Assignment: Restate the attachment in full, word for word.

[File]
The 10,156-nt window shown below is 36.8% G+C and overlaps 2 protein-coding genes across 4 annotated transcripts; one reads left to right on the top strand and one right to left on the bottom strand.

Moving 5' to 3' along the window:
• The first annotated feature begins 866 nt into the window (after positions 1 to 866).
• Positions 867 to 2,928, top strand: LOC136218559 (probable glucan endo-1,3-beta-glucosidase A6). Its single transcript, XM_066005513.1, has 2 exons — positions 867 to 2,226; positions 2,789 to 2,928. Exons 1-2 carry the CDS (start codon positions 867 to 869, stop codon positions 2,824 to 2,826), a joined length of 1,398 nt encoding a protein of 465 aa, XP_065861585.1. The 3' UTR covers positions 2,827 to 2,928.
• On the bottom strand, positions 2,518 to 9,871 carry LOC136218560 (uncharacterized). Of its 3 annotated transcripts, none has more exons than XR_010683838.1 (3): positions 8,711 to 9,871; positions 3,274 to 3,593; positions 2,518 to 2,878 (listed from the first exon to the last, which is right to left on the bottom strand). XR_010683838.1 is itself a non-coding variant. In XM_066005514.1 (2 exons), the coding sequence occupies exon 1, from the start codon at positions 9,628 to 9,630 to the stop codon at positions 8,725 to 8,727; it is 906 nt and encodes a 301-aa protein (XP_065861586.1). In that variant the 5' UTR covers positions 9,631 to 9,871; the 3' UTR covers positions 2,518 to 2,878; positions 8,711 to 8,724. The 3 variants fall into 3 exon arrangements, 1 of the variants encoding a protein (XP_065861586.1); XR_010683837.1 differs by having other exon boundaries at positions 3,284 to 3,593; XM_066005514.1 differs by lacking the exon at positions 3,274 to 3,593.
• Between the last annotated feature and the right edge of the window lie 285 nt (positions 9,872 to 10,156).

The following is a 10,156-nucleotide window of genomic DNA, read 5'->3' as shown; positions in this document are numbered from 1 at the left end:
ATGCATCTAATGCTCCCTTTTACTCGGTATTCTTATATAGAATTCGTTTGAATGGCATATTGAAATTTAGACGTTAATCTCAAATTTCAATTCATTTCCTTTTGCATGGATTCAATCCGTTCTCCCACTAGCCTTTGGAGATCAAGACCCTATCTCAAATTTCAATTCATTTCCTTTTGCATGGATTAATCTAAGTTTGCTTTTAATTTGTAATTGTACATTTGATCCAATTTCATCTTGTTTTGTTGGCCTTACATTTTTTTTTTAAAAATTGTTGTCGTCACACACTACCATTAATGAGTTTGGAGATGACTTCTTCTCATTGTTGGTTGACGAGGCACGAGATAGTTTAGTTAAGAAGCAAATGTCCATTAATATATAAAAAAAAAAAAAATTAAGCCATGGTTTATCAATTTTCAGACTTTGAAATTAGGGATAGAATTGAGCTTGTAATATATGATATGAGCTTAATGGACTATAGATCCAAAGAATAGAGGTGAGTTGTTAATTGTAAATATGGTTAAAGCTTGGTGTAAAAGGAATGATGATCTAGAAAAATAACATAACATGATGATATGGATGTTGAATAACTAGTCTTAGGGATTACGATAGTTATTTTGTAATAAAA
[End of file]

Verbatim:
The 10,156-nt window shown below is 36.8% G+C and overlaps 2 protein-coding genes across 4 annotated transcripts; one reads left to right on the top strand and one right to left on the bottom strand.

Moving 5' to 3' along the window:
• The first annotated feature begins 866 nt into the window (after positions 1 to 866).
• Positions 867 to 2,928, top strand: LOC136218559 (probable glucan endo-1,3-beta-glucosidase A6). Its single transcript, XM_066005513.1, has 2 exons — positions 867 to 2,226; positions 2,789 to 2,928. Exons 1-2 carry the CDS (start codon positions 867 to 869, stop codon positions 2,824 to 2,826), a joined length of 1,398 nt encoding a protein of 465 aa, XP_065861585.1. The 3' UTR covers positions 2,827 to 2,928.
• On the bottom strand, positions 2,518 to 9,871 carry LOC136218560 (uncharacterized). Of its 3 annotated transcripts, none has more exons than XR_010683838.1 (3): positions 8,711 to 9,871; positions 3,274 to 3,593; positions 2,518 to 2,878 (listed from the first exon to the last, which is right to left on the bottom strand). XR_010683838.1 is itself a non-coding variant. In XM_066005514.1 (2 exons), the coding sequence occupies exon 1, from the start codon at positions 9,628 to 9,630 to the stop codon at positions 8,725 to 8,727; it is 906 nt and encodes a 301-aa protein (XP_065861586.1). In that variant the 5' UTR covers positions 9,631 to 9,871; the 3' UTR covers positions 2,518 to 2,878; positions 8,711 to 8,724. The 3 variants fall into 3 exon arrangements, 1 of the variants encoding a protein (XP_065861586.1); XR_010683837.1 differs by having other exon boundaries at positions 3,284 to 3,593; XM_066005514.1 differs by lacking the exon at positions 3,274 to 3,593.
• Between the last annotated feature and the right edge of the window lie 285 nt (positions 9,872 to 10,156).

The following is a 10,156-nucleotide window of genomic DNA, read 5'->3' as shown; positions in this document are numbered from 1 at the left end:
ATGCATCTAATGCTCCCTTTTACTCGGTATTCTTATATAGAATTCGTTTGAATGGCATATTGAAATTTAGACGTTAATCTCAAATTTCAATTCATTTCCTTTTGCATGGATTCAATCCGTTCTCCCACTAGCCTTTGGAGATCAAGACCCTATCTCAAATTTCAATTCATTTCCTTTTGCATGGATTAATCTAAGTTTGCTTTTAATTTGTAATTGTACATTTGATCCAATTTCATCTTGTTTTGTTGGCCTTACATTTTTTTTTTAAAAATTGTTGTCGTCACACACTACCATTAATGAGTTTGGAGATGACTTCTTCTCATTGTTGGTTGACGAGGCACGAGATAGTTTAGTTAAGAAGCAAATGTCCATTAATATATAAAAAAAAAAAAAATTAAGCCATGGTTTATCAATTTTCAGACTTTGAAATTAGGGATAGAATTGAGCTTGTAATATATGATATGAGCTTAATGGACTATAGATCCAAAGAATAGAGGTGAGTTGTTAATTGTAAATATGGTTAAAGCTTGGTGTAAAAGGAATGATGATCTAGAAAAATAACATAACATGATGATATGGATGTTGAATAACTAGTCTTAGGGATTACGATAGTTATTTTGTAATAAAA